Joan Rivers: A Work in Progress By a Life in Progress

Note: This review is from 2008

Review by Steve Bennett

Joan Rivers is adamant that this is not a one-woman show – that would surely be far too self-indulgent for a comedian who’s made a career skewering the vanity of others.

But while A Work In Progress… has all the trappings of a play, with its set and supporting cast, it is, under the bonnet, very much a one-woman show, full of witty showbiz anecdotes, honest appraisals of her life’s many ups and downs, and the sort of acid-dipped barbs at celebrities that have given her such enduring appeal.

The setting backstage as she prepares for one of the red-carpet commentaries which have revived her fortunes in recent years. But the make-up girl hasn’t a clue, her dress has gone AWOL, her daughter has a better dressing room and her all-important complimentary cheese plate, as supplied by the network, contains nothing more than Dairylea slices.

Such precious problems might not seem all that much to Kvetch about, you might think, but – as the audience will come to discover, if they weren’t already aware – Rivers has had more than her share of heart-rending tragedy to deal with.

Everything in her life has been mined for raw material here: her husband Edgar’s suicide, the way US chat king Johnny Carson made her a pariah after a 20-year friendship the instant he perceived her to be a threat; her well-documented plastic surgery that has given her face a waxwork sheen; her ill-fated venture into film directing; her on-stage lesbianism with a young Barbara Streisand…

Yes, she drops names like confetti, but what names to drop! Elvis Presley, Joan Crawford, Paul Robeson, Mae West – all bit-players in the story of her incredible life.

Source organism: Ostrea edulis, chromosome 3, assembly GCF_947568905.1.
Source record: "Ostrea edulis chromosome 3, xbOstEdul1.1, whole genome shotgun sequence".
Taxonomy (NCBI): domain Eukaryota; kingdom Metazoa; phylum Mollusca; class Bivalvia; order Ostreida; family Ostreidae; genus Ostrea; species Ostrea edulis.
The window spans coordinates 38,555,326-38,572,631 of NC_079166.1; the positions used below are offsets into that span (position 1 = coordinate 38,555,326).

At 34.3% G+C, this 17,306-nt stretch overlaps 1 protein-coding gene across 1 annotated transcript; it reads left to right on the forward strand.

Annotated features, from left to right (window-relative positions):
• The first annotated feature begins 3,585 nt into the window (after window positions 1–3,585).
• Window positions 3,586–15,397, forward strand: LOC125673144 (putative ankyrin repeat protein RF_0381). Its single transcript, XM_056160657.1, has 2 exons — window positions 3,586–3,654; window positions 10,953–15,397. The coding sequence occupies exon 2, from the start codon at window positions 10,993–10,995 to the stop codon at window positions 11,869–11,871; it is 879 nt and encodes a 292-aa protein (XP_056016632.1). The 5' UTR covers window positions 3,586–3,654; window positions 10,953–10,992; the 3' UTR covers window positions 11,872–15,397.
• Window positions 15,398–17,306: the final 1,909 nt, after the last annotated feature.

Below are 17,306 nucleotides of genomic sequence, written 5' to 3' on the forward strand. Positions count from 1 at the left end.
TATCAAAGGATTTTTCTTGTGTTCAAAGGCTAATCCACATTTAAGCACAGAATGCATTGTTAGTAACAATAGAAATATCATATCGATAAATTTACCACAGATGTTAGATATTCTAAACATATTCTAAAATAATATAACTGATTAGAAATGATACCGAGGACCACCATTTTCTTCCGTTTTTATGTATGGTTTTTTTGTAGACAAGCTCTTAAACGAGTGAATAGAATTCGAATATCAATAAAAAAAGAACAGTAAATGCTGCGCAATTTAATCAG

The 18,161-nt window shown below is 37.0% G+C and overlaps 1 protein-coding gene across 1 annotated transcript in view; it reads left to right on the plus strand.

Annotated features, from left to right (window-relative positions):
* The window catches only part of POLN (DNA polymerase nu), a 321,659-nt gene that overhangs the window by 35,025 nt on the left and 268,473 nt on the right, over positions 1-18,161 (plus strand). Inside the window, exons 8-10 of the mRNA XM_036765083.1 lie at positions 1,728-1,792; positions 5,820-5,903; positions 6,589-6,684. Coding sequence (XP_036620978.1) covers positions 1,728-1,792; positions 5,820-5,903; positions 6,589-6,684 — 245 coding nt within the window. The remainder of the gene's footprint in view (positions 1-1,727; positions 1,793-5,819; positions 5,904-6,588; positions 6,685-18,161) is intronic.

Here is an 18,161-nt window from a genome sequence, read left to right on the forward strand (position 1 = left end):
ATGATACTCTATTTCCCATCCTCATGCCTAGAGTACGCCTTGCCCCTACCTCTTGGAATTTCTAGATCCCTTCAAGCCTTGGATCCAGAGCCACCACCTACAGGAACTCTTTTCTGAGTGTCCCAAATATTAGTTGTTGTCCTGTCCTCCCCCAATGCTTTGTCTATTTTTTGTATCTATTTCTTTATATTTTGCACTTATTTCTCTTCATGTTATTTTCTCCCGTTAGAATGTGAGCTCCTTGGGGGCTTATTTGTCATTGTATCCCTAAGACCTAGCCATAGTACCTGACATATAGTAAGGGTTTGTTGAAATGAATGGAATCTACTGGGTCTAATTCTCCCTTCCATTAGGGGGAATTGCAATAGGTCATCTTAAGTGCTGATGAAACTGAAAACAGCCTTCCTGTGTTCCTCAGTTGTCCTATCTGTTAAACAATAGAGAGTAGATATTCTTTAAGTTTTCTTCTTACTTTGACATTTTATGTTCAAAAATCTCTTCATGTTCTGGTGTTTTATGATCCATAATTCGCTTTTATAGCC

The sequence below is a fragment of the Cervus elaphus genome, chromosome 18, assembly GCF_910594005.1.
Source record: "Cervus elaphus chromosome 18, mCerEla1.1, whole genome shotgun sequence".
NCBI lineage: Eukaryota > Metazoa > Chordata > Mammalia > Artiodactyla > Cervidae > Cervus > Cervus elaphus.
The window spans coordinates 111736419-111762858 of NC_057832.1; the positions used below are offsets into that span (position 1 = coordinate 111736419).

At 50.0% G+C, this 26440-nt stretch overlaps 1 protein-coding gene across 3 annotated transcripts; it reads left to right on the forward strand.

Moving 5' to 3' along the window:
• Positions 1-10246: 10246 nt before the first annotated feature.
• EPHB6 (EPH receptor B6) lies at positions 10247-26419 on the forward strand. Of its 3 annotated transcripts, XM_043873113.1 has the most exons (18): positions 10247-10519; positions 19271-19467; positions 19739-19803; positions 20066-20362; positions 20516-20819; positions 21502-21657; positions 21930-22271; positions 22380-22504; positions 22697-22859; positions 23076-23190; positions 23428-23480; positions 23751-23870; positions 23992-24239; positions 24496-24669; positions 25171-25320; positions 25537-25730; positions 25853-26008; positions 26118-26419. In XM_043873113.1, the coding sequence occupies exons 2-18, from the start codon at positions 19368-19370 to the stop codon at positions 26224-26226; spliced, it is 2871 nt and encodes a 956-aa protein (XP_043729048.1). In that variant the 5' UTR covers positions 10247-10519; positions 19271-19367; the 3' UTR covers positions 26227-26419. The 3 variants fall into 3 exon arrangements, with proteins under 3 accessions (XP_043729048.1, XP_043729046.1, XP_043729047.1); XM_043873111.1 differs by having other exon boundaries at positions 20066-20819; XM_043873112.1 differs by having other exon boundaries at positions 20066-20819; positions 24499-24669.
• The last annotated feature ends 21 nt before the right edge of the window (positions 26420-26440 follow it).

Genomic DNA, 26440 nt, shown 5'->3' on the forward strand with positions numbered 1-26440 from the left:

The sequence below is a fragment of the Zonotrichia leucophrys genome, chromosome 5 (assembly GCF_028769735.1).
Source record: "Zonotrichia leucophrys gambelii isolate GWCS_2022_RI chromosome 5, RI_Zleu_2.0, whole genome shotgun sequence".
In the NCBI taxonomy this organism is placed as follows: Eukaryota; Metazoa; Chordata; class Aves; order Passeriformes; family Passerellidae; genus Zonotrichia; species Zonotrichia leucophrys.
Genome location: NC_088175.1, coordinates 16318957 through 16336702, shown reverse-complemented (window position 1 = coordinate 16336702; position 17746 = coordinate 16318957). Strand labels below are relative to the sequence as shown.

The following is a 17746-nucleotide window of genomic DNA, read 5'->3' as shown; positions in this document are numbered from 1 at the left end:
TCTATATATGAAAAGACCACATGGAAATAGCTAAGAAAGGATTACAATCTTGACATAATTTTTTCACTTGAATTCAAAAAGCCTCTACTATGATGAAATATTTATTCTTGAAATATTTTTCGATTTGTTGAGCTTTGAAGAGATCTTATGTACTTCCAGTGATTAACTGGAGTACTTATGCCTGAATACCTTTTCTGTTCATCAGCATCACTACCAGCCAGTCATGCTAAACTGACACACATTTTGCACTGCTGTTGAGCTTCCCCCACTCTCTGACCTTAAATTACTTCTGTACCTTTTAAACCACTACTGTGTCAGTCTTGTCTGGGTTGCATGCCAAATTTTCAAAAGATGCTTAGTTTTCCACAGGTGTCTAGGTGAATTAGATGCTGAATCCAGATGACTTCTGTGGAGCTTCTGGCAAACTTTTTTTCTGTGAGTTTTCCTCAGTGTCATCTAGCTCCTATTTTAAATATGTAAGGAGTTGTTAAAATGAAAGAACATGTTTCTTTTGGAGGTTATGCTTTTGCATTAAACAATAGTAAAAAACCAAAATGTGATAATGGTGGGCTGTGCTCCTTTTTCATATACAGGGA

Her anecdote about West is especially poignant. Having snubbed the aging, demanding diva just six weeks before she died, Rivers attended her funeral, to find she was virtually alone. ‘She had outlived her fame,’ she laments.

It’s clear that as she slips into her ‘anecdotage’ at the age of 75, Rivers is determined to avoid the same fate; and this two-hour almost uninterrupted monologue rails against media obsession with youth, justified by the dark arts of demographic research and audience focus groups, which she uses to explain her own cosmetic surgery. Sex appeal, she says, is a woman’s main weapon.

The redundant ‘play’ barely gets under way as Rivers is so desperate to confiding in us, sharing stories, opinions and salacious gossip, and she handles the gear-shifts effortlessly. Her bitchiness is a reminder of how sharp her comedy can be, sneeringly imagining Victoria Beckham to ponder: ‘Does this tampon make me look fat.’

In her stand-up, it’s the ceaseless tide of such fiercly pointed vitriol that builds up a momentum of its own, and having seen these glimpses of her sharpness, you’ll want to see her back in her original element. But no, she must continue with her autobiographical run down from struggling comic, to star, to Hollywood’s persona non grata, to grieving widow, to QVC jewellery hawker and Oscar-night maven.

She can be cloyingly schmaltzy – ‘This is a business of dreams,’ she opines, in all sincerity, before getting over-sentimental when singing the praises of her daughter Melissa – some episodes in her long life are glossed over and a few contrived links, such as getting us to beg for her original 1964 stand-up set, jar. Director Sean Foley still has a few kinks to iron out.

But Rivers is a damn fine storyteller, and can cover these flaws with the promise of more thoroughly engaging tales to come, enhanced by her frankness in both content and performance. She’s clearly out to show with an energy that belies her years what a battler she is, living proof that grit and determination will overcome even the most desperate of circumstances. In that, she’s an inspiration.

Reviewed by: Steve Bennett
London, September 2008

Review date: 1 Jan 2008
Reviewed by: Steve Bennett

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